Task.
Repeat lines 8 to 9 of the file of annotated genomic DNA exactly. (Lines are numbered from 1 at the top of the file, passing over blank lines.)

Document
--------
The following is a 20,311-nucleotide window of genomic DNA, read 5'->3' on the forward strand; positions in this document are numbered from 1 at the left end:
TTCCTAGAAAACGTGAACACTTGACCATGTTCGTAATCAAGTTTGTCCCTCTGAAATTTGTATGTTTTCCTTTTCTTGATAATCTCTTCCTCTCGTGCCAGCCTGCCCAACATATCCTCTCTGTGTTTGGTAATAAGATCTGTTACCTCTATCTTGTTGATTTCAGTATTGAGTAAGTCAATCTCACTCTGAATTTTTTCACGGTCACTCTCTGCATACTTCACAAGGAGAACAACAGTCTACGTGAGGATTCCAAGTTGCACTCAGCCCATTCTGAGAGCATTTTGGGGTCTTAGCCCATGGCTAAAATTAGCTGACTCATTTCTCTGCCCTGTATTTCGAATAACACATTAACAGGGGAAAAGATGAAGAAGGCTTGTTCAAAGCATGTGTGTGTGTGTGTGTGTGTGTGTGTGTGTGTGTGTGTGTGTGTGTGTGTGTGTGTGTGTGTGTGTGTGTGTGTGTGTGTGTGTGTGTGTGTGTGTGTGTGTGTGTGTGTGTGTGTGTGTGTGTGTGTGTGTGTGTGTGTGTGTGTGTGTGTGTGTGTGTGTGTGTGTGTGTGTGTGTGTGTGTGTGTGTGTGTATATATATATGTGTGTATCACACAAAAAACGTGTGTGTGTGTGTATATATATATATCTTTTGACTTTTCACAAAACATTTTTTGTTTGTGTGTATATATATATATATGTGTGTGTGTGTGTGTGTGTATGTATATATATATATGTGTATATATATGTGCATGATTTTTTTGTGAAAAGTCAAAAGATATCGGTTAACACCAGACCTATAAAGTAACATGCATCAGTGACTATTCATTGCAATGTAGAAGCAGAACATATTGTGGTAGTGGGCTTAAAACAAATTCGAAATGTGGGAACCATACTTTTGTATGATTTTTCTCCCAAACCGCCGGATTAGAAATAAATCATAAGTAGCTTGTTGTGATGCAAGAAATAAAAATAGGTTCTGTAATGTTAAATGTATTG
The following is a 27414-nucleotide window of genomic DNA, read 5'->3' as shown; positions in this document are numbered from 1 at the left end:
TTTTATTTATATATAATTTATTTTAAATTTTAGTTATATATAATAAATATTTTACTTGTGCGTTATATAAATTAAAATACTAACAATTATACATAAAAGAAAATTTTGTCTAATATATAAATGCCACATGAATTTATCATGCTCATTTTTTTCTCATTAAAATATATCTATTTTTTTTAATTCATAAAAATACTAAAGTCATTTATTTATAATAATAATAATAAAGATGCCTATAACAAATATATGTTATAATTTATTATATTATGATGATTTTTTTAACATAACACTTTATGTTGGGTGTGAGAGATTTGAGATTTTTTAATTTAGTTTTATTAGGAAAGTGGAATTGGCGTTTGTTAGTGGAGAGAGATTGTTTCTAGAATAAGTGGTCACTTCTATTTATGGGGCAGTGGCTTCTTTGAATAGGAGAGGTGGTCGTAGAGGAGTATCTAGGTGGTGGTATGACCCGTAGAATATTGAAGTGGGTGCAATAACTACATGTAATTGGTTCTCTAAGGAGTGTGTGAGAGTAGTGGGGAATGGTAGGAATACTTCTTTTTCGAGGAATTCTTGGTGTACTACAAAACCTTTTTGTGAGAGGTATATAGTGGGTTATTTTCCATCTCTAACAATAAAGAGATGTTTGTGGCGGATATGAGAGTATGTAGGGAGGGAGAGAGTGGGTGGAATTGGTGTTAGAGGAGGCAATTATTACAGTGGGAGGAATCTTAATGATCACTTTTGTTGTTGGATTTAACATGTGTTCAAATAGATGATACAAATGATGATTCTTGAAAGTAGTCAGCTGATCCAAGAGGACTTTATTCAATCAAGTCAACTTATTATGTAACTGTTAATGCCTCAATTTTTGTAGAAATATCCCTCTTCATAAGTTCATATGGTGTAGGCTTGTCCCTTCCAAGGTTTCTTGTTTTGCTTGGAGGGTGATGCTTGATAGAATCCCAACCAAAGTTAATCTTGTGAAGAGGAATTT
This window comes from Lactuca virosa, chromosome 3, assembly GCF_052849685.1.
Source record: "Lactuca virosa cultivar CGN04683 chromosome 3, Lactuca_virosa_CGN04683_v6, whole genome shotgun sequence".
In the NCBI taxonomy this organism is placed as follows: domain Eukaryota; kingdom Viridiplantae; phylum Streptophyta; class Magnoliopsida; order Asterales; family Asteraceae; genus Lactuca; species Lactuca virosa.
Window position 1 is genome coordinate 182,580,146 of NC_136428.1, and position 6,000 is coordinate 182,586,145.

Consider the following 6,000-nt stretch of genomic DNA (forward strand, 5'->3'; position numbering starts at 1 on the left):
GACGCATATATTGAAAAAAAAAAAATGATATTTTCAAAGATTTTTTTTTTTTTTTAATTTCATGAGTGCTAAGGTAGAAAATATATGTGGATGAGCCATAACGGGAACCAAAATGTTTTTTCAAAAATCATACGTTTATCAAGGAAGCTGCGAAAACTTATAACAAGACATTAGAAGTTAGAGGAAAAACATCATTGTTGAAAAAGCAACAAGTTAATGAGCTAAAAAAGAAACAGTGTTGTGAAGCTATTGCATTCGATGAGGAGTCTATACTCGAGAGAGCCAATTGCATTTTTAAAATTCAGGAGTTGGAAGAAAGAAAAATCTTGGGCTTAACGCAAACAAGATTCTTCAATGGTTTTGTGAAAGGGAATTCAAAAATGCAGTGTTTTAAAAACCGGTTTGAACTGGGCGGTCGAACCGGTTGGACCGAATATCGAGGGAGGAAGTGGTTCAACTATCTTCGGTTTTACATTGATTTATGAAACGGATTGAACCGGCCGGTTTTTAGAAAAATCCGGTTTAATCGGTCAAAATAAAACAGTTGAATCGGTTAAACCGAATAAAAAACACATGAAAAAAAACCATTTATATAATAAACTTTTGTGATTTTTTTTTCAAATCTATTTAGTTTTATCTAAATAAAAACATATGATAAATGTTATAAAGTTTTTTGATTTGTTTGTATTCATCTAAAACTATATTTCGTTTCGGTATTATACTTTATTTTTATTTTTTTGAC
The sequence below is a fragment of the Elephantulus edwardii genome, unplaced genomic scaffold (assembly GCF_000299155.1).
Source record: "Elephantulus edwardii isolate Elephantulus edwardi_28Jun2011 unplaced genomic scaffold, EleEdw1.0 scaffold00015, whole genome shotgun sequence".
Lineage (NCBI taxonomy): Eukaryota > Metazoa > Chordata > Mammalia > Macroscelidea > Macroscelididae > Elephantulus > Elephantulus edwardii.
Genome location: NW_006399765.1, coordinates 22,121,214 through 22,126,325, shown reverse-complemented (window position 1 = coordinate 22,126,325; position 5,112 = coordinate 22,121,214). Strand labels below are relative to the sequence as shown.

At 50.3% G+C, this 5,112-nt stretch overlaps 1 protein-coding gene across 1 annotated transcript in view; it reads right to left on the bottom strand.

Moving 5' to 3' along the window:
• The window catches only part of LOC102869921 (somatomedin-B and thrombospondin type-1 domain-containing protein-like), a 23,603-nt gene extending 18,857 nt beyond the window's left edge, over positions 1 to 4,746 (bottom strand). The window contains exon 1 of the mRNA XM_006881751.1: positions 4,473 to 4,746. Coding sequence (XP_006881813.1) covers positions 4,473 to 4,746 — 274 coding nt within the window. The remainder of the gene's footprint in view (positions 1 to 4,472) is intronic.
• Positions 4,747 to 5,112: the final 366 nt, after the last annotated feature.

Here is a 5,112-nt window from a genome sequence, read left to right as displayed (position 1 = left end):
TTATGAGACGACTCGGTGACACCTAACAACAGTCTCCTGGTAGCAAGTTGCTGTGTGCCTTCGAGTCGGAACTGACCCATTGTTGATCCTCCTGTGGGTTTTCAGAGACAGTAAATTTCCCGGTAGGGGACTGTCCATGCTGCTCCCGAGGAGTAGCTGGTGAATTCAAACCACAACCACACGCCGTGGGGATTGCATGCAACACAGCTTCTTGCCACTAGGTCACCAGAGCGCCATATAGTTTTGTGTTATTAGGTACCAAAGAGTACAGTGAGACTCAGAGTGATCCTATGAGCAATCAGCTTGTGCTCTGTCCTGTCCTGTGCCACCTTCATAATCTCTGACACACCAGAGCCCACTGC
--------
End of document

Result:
Window position 1 is genome coordinate 182,580,146 of NC_136428.1, and position 6,000 is coordinate 182,586,145.

Consider the following 6,000-nt stretch of genomic DNA (forward strand, 5'->3'; position numbering starts at 1 on the left):